Board Takes Feedback on ICANN Reform

Board directors of the Internet Corporation for Assigned Names and Numbers
(ICANN) took feedback from attendees at its Bucharest, Romania, meeting
Thursday on the eve of an important vote officials hope will reform a
“failed” organization.

The topic of ICANN reform was one of several issues up for comment at a
press conference held Thursday by Stuart Lynn, ICANN president and chief
executive officer.

Lynn said the open forum session was “packed,” with more than 500 people
attendees who listened to various critics and supporters of the reform
process he originally commissioned
back in February.

Hans Klein, chairman of the Computer Professionals for Social
Responsibility, thinks it’s likely ICANN’s board of directors will do
what’s in their best interests, regardless of outside opinion.

“The question is not what is ICANN going to do, but what is the U.S.
government going to do?” he said. “Maybe ICANN is going to steamroll
Congress and the Department of Commerce; it seems we are heading towards a
confrontation between ICANN and the U.S. government and I wonder if the
government will back down.”

While the feedback gave interested parties a chance to chime in with their
proposals and concerns, the outcome of Friday’s vote is likely already made
— at least, in the minds of ICANN’s board of directors, who will propose
their own modifications and suggestions to Lynn’s reform proposal.

“My sense is (the board of directors) want to approve something tomorrow so
they can move forward,” Lynn said. “The (memorandum of understanding with
the U.S. Department of Commerce) comes up in September, so they want to
have something in place by then. Of course, there will always be
adjustments, if something doesn’t work, the board can make the necessary
changes at that time.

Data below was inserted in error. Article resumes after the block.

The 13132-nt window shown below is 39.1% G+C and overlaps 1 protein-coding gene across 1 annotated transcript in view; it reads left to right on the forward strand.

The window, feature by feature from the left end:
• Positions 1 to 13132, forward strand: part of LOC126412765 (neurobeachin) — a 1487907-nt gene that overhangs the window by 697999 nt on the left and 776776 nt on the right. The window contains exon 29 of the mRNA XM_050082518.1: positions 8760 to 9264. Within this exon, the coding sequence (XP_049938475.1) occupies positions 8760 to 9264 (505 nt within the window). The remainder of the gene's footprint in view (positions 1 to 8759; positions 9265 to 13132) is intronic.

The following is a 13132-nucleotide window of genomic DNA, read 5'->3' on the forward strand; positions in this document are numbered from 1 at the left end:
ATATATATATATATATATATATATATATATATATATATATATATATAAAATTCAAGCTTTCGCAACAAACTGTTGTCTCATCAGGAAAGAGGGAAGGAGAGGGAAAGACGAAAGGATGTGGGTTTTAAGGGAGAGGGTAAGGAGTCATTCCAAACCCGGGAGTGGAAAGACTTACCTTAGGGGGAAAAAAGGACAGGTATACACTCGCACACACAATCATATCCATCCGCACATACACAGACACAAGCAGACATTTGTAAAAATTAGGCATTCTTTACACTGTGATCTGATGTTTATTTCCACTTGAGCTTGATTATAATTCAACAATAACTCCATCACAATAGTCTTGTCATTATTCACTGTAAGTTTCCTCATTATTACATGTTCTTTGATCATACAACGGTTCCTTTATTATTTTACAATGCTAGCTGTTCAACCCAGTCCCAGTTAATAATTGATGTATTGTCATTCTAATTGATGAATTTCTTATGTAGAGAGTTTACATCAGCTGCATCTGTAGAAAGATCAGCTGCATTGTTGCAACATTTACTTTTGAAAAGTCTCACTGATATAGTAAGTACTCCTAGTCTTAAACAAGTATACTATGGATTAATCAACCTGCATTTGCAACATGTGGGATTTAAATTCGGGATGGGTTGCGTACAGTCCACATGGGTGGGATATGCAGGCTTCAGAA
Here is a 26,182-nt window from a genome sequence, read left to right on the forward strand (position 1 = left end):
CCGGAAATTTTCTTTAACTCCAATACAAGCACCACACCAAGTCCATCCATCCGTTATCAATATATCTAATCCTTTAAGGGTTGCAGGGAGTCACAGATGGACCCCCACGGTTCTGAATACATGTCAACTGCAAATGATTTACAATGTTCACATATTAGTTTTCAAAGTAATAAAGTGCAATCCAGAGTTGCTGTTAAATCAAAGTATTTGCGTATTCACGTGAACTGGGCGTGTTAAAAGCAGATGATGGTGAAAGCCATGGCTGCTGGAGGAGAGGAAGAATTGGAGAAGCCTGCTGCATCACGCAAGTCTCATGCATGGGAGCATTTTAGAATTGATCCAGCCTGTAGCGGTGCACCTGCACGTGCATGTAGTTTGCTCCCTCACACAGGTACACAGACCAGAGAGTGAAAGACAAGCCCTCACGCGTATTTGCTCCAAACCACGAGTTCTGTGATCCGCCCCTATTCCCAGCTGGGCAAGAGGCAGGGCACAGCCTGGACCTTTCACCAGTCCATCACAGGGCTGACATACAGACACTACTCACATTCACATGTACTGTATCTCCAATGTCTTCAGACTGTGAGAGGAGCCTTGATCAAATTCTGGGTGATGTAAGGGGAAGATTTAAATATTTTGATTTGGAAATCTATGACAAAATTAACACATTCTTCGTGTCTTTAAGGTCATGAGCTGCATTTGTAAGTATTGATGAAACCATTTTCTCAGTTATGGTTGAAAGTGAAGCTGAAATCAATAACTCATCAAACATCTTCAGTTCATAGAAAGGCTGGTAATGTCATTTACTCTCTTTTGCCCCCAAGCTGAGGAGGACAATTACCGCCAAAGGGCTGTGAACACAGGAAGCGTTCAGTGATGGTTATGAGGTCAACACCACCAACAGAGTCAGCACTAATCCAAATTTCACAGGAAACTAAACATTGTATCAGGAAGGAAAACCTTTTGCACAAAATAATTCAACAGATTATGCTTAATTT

“I can’t predict what the outcome of the vote will be as far as possible
changes,” he continued. “I know its going to be a very late night tonight
as directors assimilate what they’ve heard today; we’ll just have to wait
and see.”

The details, outside of a revamped board of director composition, seem
sketchy. In a popular ICANN blog Web
that follows the events of the organization, author Bret Fausett
commented on the report Alejandro Pisanty, chairman of the ICANN evolution
and reform committee, made to the board of directors Thursday.

“Mr. Pisanty calls the Blueprint a skeleton. He’s right. And the work to
put flesh on these bones is going to take even more effort than it’s taken
to get to this point. The details are always more difficult than the broad

Lynn’s reform proposal has been met with both vocal and critical protest by
watchdog organizations who call ICANN a “failed”
and the U.S.
. Lynn defends the reformed board of director makeup — made up
of business and
government interests
— as truly representative of individual Internet

At issue is the proposed 25 cent tax on all domain name registrations to
help fund ICANN’s operations. Critics maintain that individuals who are
paying a tax to the organization should have some say in the
decision-making process.

Lynn countered that elected politicians are the “truest form of individual

Anther topic mentioned in the open forum was the issue of a decision over
who would take over the .org registration when the contract with VeriSign
(NASDAQ QUOTE:VSRN) expires. So far, 11 bidders are vying for the lucrative
registry business.

.org suitors had until June 18 to submit
their proposals

Lynn said no action is planned for Friday’s meeting with the board
directors, but the winner would be named prior to its next meeting in
Shanghai, China, Oct. 27-31.

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